The last time I saw Draper Lake was before the collision six months ago. The first image shows the far western end of the project, with some of the old road still there, but not going very far, while this end of the new road bed is just barely landscaped. The crews had just begun clearing the new roadbed through the woods the last time I was here. The roads are now about half finished. What you’ll see is the gravel underlayer and the concrete retaining rails. Eventually the asphalt will be flush with the top of the concrete. This is a way of prevent edge weathering and crumbling.
What I can’t show you is the places where they dug down and planted a massive layer of boulders, the average stone just about the size of my head. I spotted the evidence of such work along the section that used to flood every time it rained. That section is now a good bit higher, but is no longer part of the main path. It simply runs to a planned new fishing/boating point. It also runs past my old friend, the high sandstone bluff (image above left).
The original road exposed the face of a massive sandstone formation, and it remains a favorite spot of mine. I love to climb up and look around. You can just see the lake through the trees. If you move around a bit, you can see across the steep valley from the primary water source, East Elm Creek.
Just east and down from the bluff is the lowest point of the old roadbed; the summer foliage allows a couple of peek-a-boo glimpses of the lake. The crews scraped off the old fractured asphalt layer and left the gravel. There’s a few places where the road simply lay atop bedrock; the bluff is only one, and the tallest, of several such formations.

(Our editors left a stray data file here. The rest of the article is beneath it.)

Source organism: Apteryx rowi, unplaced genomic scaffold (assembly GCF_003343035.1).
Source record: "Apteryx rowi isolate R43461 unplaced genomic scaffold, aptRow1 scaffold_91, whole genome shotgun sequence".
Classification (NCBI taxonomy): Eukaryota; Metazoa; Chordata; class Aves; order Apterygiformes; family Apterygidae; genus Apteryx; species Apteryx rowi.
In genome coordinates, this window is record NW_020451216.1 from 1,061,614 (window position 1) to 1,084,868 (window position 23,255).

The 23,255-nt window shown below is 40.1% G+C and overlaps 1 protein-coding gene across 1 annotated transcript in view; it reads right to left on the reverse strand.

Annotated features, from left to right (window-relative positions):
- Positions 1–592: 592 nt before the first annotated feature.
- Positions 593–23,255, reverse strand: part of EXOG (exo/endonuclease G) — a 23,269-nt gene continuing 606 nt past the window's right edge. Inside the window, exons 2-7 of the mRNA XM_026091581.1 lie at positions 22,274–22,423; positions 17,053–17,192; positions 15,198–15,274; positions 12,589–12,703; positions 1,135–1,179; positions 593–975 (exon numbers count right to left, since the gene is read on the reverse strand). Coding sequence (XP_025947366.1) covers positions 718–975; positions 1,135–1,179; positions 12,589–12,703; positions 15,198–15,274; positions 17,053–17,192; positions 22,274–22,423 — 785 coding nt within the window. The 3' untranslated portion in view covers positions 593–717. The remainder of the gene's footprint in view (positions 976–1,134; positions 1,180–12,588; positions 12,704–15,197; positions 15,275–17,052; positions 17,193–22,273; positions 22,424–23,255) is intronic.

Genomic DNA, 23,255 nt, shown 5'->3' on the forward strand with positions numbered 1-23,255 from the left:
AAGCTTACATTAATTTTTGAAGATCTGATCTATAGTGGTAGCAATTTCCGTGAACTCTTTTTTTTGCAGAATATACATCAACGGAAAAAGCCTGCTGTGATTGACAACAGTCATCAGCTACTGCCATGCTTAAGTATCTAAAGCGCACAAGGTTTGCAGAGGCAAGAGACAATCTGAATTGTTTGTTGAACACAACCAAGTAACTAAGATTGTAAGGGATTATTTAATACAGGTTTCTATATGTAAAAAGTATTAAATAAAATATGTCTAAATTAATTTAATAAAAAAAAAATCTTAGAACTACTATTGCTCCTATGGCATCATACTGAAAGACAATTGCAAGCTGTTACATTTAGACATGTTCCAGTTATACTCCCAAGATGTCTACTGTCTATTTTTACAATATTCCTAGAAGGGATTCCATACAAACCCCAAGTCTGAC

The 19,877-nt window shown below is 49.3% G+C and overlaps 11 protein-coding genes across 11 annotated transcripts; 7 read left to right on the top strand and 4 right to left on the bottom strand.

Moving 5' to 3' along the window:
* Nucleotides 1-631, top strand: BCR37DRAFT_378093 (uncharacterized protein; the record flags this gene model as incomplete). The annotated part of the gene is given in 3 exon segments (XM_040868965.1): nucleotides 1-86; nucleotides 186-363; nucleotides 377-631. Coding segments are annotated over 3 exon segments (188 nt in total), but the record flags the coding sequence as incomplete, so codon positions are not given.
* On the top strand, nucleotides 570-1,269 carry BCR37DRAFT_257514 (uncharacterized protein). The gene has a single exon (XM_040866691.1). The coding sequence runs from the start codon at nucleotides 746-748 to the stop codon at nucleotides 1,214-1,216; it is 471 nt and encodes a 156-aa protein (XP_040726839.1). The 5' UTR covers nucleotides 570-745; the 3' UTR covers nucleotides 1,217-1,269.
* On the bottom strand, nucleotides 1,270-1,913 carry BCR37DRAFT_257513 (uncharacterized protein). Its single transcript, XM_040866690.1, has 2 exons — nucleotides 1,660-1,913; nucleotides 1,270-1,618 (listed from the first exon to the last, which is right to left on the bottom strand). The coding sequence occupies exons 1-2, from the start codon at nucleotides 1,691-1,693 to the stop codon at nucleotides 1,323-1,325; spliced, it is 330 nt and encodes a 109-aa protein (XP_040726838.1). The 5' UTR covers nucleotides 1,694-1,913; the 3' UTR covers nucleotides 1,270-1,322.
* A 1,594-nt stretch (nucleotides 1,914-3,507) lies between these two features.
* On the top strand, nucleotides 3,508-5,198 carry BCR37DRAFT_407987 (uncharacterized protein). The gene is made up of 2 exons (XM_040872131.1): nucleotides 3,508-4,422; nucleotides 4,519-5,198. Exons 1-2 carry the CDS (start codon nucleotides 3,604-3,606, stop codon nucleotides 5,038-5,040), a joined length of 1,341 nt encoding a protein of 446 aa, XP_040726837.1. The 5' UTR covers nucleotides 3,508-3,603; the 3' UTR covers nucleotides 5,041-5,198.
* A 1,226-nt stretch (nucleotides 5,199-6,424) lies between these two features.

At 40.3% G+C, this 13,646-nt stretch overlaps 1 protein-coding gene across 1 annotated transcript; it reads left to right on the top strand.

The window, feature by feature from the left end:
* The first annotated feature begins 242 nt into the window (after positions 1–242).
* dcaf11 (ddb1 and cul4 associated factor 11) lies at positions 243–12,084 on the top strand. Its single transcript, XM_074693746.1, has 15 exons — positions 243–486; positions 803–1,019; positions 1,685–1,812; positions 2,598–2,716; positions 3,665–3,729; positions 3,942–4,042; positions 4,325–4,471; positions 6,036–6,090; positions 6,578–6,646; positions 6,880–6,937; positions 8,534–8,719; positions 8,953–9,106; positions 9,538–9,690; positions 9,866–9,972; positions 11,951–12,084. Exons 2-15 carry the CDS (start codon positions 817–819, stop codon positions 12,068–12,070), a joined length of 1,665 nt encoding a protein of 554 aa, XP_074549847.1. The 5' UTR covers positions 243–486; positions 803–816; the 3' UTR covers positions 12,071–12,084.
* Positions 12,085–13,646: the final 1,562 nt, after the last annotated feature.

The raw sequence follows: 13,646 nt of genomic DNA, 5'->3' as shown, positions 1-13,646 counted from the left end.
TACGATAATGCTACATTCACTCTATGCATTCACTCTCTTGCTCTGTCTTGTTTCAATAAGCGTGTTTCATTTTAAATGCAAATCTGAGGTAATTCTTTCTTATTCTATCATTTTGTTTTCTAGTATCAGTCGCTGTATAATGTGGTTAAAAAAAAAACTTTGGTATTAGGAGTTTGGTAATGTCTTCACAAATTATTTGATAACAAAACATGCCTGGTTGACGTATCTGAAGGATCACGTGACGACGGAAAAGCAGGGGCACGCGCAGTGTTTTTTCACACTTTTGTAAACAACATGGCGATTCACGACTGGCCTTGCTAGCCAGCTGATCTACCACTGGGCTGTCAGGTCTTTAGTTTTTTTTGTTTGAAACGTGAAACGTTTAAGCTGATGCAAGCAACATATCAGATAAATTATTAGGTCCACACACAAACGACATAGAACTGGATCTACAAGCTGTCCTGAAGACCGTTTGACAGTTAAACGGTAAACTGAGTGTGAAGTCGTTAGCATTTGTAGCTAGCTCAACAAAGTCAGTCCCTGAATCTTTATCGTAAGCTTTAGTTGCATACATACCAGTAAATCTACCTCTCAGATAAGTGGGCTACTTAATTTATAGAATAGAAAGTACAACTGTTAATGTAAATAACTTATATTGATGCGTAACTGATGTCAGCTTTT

Here’s a shot that shows that old roadbed alongside the new at the far eastern end of the construction area. No one seemed to mind my being there, though some of the workers stared, I suppose because of my reflective vest was not so different from theirs. I tend to wear that thing whenever I carry my camera. Sometimes the only place I can stand for a shot is too close to the traffic, and with the vest they always give me plenty of room. For example, I stopped to see if that wall of Black-eyed Susans (a type of sunflower around here) was still there on Post Road, but this year a completely different collection of plants grew. The only spray of bright yellow was a different kind of flower.
This was just short of a 30 mile ride for me. I didn’t circle the lake, but just having the energy to get out here and get back was a real blessing. Maybe sometime soon I can try circling the lake, but maybe avoid the construction area.